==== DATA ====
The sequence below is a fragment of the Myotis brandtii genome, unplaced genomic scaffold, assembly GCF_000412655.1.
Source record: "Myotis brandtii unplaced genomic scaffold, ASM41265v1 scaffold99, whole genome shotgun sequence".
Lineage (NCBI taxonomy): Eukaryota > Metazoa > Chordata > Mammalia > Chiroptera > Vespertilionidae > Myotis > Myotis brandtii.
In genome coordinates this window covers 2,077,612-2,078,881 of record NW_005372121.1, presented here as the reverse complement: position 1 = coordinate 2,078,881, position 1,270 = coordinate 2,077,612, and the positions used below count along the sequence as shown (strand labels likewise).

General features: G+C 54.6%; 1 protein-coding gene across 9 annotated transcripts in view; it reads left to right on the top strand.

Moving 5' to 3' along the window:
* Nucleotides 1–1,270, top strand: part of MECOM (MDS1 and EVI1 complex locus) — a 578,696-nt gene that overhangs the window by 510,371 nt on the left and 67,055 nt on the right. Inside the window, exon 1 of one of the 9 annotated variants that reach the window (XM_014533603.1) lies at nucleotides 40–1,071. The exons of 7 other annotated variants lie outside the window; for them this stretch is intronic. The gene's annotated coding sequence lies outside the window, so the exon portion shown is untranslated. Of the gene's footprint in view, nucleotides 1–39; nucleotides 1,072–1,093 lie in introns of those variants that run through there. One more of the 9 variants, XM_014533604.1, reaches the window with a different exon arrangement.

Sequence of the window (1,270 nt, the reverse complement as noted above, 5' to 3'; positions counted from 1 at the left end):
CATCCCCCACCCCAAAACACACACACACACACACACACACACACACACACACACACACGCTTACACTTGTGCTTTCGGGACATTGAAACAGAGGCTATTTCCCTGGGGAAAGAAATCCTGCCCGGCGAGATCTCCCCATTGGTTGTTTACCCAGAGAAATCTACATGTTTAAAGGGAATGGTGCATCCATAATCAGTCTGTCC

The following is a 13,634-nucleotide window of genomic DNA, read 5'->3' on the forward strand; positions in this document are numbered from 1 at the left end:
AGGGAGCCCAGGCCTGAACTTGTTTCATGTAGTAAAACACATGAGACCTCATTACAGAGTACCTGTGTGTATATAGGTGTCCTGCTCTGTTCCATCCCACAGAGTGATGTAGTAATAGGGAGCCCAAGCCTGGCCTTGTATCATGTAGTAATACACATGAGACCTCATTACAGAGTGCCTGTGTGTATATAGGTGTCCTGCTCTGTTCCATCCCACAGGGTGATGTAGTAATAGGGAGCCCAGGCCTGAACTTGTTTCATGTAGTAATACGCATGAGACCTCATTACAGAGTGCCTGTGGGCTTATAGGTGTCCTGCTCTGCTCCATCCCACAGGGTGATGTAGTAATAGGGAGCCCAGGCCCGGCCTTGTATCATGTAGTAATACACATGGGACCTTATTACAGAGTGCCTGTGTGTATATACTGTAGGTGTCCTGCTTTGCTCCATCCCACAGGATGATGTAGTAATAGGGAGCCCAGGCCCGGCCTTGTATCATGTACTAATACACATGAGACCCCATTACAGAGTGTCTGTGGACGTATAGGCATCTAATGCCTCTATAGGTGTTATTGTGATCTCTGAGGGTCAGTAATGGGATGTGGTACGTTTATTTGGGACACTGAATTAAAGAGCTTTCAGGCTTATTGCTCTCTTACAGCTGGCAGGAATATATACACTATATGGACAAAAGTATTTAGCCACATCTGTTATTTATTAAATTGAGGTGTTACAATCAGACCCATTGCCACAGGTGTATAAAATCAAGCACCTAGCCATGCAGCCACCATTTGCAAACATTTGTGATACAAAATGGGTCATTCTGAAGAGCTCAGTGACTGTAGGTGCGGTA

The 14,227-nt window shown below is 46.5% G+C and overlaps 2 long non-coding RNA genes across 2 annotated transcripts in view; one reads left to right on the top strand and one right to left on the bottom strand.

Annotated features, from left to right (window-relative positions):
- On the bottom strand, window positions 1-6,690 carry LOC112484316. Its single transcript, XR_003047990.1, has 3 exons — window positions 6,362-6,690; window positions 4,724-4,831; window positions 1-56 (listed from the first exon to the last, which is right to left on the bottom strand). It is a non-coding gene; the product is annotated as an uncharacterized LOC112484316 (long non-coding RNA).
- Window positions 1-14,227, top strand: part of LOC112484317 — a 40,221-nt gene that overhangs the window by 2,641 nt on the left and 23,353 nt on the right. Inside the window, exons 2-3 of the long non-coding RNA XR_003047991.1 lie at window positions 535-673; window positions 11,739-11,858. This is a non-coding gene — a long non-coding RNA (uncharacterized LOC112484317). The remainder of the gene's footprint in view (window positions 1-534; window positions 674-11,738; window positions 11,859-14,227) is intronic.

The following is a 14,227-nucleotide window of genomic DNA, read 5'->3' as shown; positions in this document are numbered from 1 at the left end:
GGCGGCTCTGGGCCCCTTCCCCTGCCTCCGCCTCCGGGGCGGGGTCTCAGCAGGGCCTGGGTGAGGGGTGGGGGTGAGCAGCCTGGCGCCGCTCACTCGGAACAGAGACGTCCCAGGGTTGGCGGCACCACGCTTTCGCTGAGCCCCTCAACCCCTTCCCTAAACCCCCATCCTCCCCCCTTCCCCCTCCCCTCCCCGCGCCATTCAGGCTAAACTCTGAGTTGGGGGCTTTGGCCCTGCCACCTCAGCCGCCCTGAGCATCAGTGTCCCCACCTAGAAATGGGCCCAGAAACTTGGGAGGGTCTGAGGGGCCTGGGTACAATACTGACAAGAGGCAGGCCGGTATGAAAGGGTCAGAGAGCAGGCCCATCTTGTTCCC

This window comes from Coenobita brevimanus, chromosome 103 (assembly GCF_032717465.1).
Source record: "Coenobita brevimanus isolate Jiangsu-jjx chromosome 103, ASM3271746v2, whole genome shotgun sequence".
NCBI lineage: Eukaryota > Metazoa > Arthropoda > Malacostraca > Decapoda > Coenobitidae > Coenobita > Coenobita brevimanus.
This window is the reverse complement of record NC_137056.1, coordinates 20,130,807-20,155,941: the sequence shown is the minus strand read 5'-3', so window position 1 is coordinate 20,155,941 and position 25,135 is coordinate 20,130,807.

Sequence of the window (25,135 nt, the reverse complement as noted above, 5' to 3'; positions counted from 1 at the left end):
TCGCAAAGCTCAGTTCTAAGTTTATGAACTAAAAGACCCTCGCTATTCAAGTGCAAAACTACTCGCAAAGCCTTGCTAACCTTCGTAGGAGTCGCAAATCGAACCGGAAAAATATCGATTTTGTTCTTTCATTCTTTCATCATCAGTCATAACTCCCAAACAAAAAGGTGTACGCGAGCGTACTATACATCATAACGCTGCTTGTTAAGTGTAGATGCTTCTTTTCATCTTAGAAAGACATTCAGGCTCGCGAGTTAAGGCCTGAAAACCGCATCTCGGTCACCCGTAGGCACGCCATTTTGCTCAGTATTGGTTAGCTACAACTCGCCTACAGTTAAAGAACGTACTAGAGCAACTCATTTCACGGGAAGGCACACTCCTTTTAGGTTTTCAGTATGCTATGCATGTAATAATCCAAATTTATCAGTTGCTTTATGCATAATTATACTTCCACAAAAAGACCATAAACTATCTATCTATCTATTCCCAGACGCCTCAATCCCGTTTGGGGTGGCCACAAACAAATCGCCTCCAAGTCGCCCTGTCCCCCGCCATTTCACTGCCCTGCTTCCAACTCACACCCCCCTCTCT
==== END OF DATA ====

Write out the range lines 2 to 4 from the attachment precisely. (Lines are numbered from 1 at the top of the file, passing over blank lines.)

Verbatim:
Source record: "Myotis brandtii unplaced genomic scaffold, ASM41265v1 scaffold99, whole genome shotgun sequence".
Lineage (NCBI taxonomy): Eukaryota > Metazoa > Chordata > Mammalia > Chiroptera > Vespertilionidae > Myotis > Myotis brandtii.
In genome coordinates this window covers 2,077,612-2,078,881 of record NW_005372121.1, presented here as the reverse complement: position 1 = coordinate 2,078,881, position 1,270 = coordinate 2,077,612, and the positions used below count along the sequence as shown (strand labels likewise).